Once a widely condemned drug, marijuana a hallucinogen is now legal in several U.S. states. Legislators, organizations, and individuals are also debating whether it should be legalized in other places.
The Growing Popularity of Legalized Marijuana
While the 1930s movie Reefer Madness is well-known, its frenzied depictions aren’t the most accurate illustrations of the effects of marijuana. Despite that, people still considered marijuana a dangerous substance to be avoided at all costs.
Times have changed considerably. Increasing numbers of people are embracing the use of marijuana for medical and recreational uses. A 2021 Pew Research Center poll of U.S. residents reported that:
- 60% stated that the drug should be legalized for medical and recreational purposes.
- 31% claimed that marijuana should only be legal for medical purposes.
- 8% said that the substance should not be legalized.
This is a marked change from previous decades. For example, although the 1960s have a reputation of being a drug-tolerant decade, only 12% of U.S. residents supported marijuana legalization in 1969.
The U.S. States That Have Legalized Marijuana
Growing numbers of legislative bodies have also supported marijuana legalization efforts. The drug is legal for medical purposes in 18 states. Marijuana is legal for both medical and recreational use in 17 additional states and the District of Columbia (Washington, D.C.).
Some U.S. states only allow residents to use marijuana for medical purposes:
- Alabama (legalized in 2021)
- Arkansas (approved in 2016, available for sale in 2019)
- Connecticut (2012)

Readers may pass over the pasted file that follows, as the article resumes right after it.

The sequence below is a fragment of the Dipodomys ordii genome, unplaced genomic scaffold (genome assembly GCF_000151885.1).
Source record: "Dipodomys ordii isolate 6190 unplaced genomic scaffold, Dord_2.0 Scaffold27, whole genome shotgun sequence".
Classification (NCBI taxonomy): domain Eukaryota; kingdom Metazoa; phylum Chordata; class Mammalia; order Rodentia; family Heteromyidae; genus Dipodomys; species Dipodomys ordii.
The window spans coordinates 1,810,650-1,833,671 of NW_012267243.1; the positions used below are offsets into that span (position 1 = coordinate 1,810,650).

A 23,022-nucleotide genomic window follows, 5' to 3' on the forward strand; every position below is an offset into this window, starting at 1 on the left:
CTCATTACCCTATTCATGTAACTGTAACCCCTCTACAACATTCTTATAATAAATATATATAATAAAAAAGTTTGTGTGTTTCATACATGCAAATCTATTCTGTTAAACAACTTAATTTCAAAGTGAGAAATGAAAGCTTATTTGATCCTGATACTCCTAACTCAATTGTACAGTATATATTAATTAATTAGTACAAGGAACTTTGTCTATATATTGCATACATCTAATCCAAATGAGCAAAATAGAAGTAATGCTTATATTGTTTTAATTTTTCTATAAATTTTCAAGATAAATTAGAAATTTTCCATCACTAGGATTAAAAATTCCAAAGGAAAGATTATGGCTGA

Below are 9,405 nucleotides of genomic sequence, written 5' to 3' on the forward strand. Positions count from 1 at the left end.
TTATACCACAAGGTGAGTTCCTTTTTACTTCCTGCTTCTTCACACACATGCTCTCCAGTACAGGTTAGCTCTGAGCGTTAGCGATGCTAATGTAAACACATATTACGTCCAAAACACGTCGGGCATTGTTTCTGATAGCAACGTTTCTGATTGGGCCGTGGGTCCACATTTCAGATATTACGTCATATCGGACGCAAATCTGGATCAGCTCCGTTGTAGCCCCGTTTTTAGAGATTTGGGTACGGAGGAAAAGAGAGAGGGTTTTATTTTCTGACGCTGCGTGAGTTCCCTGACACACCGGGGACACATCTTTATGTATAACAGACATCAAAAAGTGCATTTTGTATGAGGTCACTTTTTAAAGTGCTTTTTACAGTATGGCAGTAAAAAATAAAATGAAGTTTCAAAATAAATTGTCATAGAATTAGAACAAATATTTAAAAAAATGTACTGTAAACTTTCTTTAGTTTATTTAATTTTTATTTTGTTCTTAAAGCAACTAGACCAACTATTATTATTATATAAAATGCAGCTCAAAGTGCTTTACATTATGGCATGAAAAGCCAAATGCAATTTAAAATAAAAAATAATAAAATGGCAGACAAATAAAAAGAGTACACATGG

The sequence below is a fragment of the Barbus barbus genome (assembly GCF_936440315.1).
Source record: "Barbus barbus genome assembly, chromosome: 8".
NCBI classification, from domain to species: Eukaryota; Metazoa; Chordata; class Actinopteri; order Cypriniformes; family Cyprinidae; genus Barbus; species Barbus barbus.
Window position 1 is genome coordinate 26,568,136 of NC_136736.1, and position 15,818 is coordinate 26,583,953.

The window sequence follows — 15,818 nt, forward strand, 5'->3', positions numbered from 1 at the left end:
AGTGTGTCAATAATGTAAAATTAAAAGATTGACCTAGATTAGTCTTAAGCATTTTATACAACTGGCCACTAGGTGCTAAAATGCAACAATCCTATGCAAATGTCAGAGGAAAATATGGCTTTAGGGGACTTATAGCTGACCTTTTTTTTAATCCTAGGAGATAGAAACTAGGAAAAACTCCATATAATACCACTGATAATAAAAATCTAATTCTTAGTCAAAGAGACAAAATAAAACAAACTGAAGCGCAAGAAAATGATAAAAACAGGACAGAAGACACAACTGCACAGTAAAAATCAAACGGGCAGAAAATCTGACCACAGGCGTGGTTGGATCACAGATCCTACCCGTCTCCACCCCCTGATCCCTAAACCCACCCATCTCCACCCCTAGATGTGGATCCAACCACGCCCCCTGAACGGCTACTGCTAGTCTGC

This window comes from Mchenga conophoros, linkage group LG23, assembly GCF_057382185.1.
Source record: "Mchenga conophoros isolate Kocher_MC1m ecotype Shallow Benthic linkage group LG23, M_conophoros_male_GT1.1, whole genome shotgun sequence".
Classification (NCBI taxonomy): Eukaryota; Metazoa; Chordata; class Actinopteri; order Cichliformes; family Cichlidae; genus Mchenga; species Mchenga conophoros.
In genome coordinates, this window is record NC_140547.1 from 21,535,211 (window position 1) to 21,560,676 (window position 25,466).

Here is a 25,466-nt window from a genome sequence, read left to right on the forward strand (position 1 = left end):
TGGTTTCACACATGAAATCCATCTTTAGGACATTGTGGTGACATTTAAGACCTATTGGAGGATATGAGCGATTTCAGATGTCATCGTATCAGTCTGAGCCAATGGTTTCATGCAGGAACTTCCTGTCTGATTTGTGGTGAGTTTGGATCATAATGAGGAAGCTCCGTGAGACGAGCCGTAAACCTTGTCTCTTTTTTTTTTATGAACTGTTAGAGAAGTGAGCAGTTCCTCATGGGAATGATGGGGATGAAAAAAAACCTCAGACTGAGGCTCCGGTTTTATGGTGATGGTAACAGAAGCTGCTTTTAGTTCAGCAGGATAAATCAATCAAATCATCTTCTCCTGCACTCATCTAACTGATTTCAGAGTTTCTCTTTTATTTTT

- Delaware (2011)
- Florida (2017)
- Hawaii (2000)
- Louisiana (approved in 2015, available for sale in 2019)
- Maryland (2013)
- Minnesota (2014)
- Missouri (legalized in 2018, available for sale in 2020)
- New Hampshire (2013)
- North Dakota (2016)
- Ohio (2016)
- Oklahoma (2018)
- Pennsylvania (2016)
- Rhode Island (2006)
- Utah (2018)
- West Virginia (2017, law took effect in 2018, sales expected to begin in 2021)
Typically, people can only use medical marijuana for certain conditions and must receive permits to do so. Several U.S. states have decriminalized marijuana, which means that they’ve reduced the penalties for possessing small quantities of it.
Meanwhile, the U.S. states and federal districts where adults 21 and older can consume marijuana for medical and recreational use are:
- Alaska (medical measure passed in 1998, recreational measure passed in 2014, sales began in 2016)
- Arizona (medical in 2010, recreational in 2020, sales in 2021)
- California (medical in 1996, recreational in 2016, sales in 2018)
- Colorado (medical in 2000, recreational in 2012, sales in 2014)
- District of Columbia (Washington, D.C.; medical in 1998, recreational in 2012, sales in 2014)
- Illinois (medical in 2014, recreational in 2019, sales in 2020)
- Maine (medical in 1999, recreational in 2016, sales in 2020)
- Massachusetts (medical in 2012, recreational in 2016, sales in 2018)
- Michigan (medical in 2008, recreational in 2018, sales in 2019)
- Montana (medical in 2004, recreational in 2021, sales in 2022)